Iraqi Leaders Make Progress Toward Unity, U.S. Ambassador Says
By Tech. Sgt. Elaine Wilson, USAF
American Forces Press Service
WASHINGTON, Mar. 12, 2006 Iraqi leaders took a "very positive step" today toward establishing a government of national unity, the U.S. ambassador to Iraq said moments after an emergency meeting with Iraqi leaders.
"It was a good day today in Baghdad," Zalmay Khalilzad said today in an interview from Baghdad on CNN's "Late Edition" with Wolf Blitzer.
The meeting, called to initiate progress in the formation of a new government, was an indicator that leaders "are taking the problems of the country seriously," the ambassador said.
Khalilzad said he was encouraged by the meeting's results. "Leaders decided to bring forward the opening of the assembly now rather than on the 19th," he said, adding that the first session of the new parliament will be held March 16.
Leaders from all factions also agreed there is "no red line in terms of the inclusion of any faction in the formation of the government," the ambassador added.
Khalilzad said leaders plan to meet continuously as of March 14 until there is agreement on the government, including a prime minister, one of the primary concerns of the country's leaders. "Everyone agrees the prime minister has to be someone who can bring this country together, someone who is competent in terms of dealing with the problems of Iraq," he said.
"That is one of the key issues in the coming days that Iraqi political leaders will have to decide on; there was a lot of flexibility on all sides," he said.
Khalilzad said he was unable to predict just how long decisions like the selection of a prime minister would take. "This decision, the formation of a government of national unity is extremely important," he said. "If they (Iraqi leaders) make the right decision forming a national unity government -- competent ministers, good process with a good program governing from the center -- it will put Iraq on the right trajectory; it will be a major step forward for Iraq."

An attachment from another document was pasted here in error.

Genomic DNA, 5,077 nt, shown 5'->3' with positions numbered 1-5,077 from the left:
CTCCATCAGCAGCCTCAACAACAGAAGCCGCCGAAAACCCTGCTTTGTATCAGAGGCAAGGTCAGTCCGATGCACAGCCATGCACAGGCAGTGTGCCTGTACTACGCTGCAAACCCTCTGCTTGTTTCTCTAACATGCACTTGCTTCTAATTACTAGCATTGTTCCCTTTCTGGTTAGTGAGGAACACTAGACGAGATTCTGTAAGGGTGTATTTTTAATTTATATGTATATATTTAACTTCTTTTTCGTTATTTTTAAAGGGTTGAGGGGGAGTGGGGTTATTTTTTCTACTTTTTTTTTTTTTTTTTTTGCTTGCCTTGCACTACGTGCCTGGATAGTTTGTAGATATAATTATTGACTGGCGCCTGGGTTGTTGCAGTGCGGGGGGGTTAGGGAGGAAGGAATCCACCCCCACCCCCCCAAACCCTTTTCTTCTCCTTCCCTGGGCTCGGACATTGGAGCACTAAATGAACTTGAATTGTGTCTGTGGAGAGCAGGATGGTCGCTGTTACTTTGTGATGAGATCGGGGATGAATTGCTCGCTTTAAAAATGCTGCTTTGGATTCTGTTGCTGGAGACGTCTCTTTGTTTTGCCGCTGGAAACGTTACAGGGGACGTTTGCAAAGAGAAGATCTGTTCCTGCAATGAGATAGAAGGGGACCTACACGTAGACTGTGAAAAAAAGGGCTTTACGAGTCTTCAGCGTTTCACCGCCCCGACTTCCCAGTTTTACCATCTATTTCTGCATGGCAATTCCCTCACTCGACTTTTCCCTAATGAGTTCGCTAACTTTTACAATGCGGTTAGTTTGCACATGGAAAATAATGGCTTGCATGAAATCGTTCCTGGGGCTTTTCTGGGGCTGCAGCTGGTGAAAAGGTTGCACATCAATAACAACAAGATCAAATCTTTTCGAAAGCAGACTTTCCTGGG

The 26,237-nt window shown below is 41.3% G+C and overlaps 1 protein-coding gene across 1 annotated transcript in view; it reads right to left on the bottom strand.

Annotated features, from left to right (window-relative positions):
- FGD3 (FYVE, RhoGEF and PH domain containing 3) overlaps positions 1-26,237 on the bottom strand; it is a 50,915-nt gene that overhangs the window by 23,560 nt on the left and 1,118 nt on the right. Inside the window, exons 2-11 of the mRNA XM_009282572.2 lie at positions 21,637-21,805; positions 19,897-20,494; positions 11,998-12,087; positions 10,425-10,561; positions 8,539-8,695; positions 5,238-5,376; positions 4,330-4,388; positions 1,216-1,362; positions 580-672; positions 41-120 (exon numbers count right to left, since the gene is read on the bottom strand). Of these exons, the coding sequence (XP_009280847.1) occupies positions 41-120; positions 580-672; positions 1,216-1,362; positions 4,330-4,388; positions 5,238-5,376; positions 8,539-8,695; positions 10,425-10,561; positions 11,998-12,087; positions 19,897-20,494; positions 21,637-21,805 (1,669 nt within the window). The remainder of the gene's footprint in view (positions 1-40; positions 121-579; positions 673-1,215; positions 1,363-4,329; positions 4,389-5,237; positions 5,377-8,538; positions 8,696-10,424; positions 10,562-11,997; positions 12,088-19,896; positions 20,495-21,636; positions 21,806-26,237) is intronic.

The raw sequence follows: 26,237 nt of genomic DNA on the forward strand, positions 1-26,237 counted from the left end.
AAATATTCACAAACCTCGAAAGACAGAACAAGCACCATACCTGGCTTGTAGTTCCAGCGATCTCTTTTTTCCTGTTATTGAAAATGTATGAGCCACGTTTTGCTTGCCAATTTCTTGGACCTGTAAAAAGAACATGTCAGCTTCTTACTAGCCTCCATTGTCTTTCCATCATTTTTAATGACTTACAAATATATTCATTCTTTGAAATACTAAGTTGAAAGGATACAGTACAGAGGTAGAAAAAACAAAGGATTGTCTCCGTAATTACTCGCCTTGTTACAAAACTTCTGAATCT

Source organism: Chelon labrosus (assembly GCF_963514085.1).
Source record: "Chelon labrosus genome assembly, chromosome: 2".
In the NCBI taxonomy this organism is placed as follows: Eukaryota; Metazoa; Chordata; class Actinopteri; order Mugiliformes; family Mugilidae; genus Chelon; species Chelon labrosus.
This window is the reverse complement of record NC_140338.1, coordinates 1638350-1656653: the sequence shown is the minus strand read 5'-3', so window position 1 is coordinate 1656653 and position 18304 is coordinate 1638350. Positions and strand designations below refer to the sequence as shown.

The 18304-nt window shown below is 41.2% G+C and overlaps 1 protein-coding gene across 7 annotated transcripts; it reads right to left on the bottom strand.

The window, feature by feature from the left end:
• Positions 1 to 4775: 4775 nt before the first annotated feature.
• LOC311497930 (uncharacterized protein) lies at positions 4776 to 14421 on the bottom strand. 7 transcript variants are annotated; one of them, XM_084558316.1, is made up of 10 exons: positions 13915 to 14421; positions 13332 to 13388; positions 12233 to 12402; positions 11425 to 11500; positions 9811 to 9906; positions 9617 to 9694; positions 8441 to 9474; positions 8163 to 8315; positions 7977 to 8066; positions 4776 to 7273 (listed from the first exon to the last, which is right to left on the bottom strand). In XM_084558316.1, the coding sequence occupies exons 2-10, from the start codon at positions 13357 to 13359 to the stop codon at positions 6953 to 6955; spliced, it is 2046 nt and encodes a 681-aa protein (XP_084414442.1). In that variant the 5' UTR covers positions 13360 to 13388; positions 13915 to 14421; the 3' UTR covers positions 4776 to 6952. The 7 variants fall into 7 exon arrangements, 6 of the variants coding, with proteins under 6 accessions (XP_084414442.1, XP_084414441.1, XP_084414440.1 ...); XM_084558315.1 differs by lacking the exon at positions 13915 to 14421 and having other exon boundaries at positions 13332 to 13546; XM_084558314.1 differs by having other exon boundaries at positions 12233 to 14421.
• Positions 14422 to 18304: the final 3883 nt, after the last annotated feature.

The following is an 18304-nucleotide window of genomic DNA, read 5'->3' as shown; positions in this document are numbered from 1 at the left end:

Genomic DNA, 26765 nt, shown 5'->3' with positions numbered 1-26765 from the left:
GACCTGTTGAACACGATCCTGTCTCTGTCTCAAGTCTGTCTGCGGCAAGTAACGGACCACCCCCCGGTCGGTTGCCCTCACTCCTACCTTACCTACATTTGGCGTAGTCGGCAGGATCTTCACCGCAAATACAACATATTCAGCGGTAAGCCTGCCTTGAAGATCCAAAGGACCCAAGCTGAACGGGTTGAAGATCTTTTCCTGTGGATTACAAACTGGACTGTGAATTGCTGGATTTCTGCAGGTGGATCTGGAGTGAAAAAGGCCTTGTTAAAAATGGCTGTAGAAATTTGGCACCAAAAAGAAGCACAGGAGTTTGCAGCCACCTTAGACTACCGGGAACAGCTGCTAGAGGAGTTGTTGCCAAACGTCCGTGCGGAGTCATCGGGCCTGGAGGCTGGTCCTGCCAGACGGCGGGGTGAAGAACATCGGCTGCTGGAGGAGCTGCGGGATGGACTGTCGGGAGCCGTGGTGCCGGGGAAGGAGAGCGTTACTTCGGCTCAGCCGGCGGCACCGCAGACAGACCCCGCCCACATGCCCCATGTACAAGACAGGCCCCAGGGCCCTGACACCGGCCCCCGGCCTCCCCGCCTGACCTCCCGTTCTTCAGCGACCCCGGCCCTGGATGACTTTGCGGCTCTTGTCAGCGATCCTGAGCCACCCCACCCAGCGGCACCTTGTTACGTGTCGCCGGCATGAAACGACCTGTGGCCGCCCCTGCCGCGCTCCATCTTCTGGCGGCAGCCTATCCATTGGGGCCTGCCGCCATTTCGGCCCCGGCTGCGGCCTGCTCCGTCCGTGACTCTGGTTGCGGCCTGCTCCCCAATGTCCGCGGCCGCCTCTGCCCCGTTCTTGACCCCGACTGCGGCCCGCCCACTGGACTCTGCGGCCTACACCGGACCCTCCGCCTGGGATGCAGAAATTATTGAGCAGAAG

However, he said, "It's still going to take a bit of time.
"We'll work with them and do it as quickly as possible. They understand it's an urgent matter."
Khalilzad also commented on a neighbor to Iraq that has been prominent in the headlines - Iran. "We have concerns with regards for their support for some of the militias and some of the extremist groups," he said. "We want good relations between Iraq and all its neighbors. And, at the same time, we do not want any of its neighbors to dominate Iraq, and that is our policy with Iran as well."
The ambassador said Iraqi leaders are "concerned about aspects of Iranian policy which supports extremists and interferes with the development of a successful democratic Iraq."
Khalilzad also expressed his sorrow over the death of peace activist Tom Fox, who was taken hostage by terrorists in Iraq in 2005. American forces found Fox's body March 9 in Baghdad.
"Terrorists want nothing good, and they go after innocent people," Khalilzad said. "They cannot confront our forces or Iraqi forces directly so they want to make life difficult by provoking sectarian war.
"We're very much committed to defeating terrorists here, very much committed to building a democratic state, an Iraq that is successful, and for all communities, including the Shiites, to have the appropriate place, rights respected and protected.
"We're on the right track," Khalilzad said.